Polyimidese are generally prepared in a two-step process in which a dianhydride and a diamine are first reacted &o prepare a polyamic acid. The polyamic acid is then converted to a polyimide in a second step.
The preferred polyimides are prepared by reacting an aromatic diamine and an aromatic dianhydride wherein at least one of these monomers is selected from the group consisting of:
bis (3,4-dicarboxyphenyl) ether dianhydride;
2,2-bis(3,4-dicarboxyphenyl) hexafluoropropane dianhydride;
1,1-bis(3,4-dicarboxyphenyl)-1-phenyl-2,2,2trifluoroethane dianhydride; and mixtures thereof.
The more preferred polyimides of the present invention are prepared by reacting 2,2-bis(3,4-dicarboxyphenyl) hexafluoropropane dianhydride with an aromatic diamine having the formula:
wherein Y is an aromatic moiety of a phenylene, naphthalene or a bis-phenylene type compound which may be unsubstituted or ring substituted with a halogen, hydroxy, lower C1 to C6 alkyl, or lower C1 to C6 alkoxy.
The preferred amines are diaryl diamines having the structure: ##STR3## wherein R is a direct link, ##STR4## or a C1 to C3 alkylene linking group.
The most preferred polyimides of the present invention are prepared by reacting 2,2-bis(3,4-dicarboxyphenyl)hexafluoropropane dianhydride with a fluorine-containing diaryl diamine such as 2,2-bis(3-aminophenyl) hexafluoropropane, 2,2-bis(4-aminophenyl) hexafluoropropane, or 2-(3-aminophenyl)-2-(4-aminophenyl) hexafluoropropane to yield polyimides having recurring groups of the formula: ##STR5## wherein n is as set forth above.
As will be appreciated by one of ordinary skill in the art, the polyimides formed from the dianhydrides and diamines illustrated in specific embodiments of the present invention can be copolymerized with each other or, for example, with one or more of the following dianhydrides or diamines:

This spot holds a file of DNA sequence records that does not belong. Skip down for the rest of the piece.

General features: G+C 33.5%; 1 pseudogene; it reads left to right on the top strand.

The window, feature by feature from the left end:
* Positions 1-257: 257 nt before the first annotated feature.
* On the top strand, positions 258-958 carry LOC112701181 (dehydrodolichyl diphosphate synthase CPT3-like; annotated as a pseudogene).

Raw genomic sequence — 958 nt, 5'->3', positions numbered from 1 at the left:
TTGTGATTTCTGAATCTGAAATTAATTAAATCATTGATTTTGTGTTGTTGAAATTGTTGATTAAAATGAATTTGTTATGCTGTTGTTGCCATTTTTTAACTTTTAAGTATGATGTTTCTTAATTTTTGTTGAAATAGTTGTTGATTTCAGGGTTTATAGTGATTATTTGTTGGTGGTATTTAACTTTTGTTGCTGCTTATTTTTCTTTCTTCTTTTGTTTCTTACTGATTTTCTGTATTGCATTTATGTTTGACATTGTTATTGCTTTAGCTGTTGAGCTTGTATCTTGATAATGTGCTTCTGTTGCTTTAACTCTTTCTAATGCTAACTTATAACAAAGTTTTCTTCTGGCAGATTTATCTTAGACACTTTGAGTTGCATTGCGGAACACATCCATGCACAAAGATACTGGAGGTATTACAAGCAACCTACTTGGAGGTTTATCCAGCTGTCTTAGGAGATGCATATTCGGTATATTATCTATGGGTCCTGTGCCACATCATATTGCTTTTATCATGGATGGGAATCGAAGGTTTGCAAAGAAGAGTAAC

1,2,4,5-benzene tetracarboxylic acid dianhydride;
1,2,3,4-benzene tetracarboxylic acid dianhydride;
1,4-bis(2,3-dicarboxyphenoxy) benzene dianhydride;
1,3-bis(3,4-dicarboxyphenoxy) benzene dianhydride;
1,2,4,5-naphthalene tetracarboxylic acid dianhydride;
1,2,5,6-naphthalene tetracarboxylic acid dianhydride;
1,4,5,8-naphthalene tetracarboxylic acid dianhydride;
2,3,6,7-naphthalene tetracarboxylic acid dianhydride;
2,6-dichloronaphthalene-1,4,5,8-tetracarboxylic acid dianhydride;
2,7-dichloronaphthalene-1,4,5,8-tetracarboxylic acid dianhydride;
2,3,6,7-tetrachloronaphthalene-1,4,5,8-tetracarboxylic acid dianhydride;
3,3',4,4'-diphenyl tetracarboxylic acid dianhydride;
2,2',3,3'-diphenyl tetracarboxylic acid dianhydride;
bis(2,3-dicarboxyphenyl) ether dianhydride;
bis(3,4-dicarboxyphenyl) ether dianhydride;
4,4'-bis(2,3-dicarboxyphenoxy) diphenyl ether dianhydride;
4,4'-bis(3,4-dicarboxyphenoxy) diphenyl ether dianhydride;
bis(3,4-dicarboxyphenyl) sulfide dianhydride;
4,4'-bis(2,3-dicarboxyphenoxy) diphenyl sulfide dianhydride;
4,4'-bis(3,4-dicarboxyphenoxy) diphenyl sulfide dianhydride;
bis(3,4-dicarboxyphenyl) sulfone dianhydride;
4,4'-bis(2,3-dicarboxyphenoxy) diphenyl sulfone dianhydride;
4,4'-bis(3,4-dicarboxyphenoxy) diphenyl sulfone dianhydride;
3,3',4,4'-benzophenone tetracarboxylic acid dianhydride;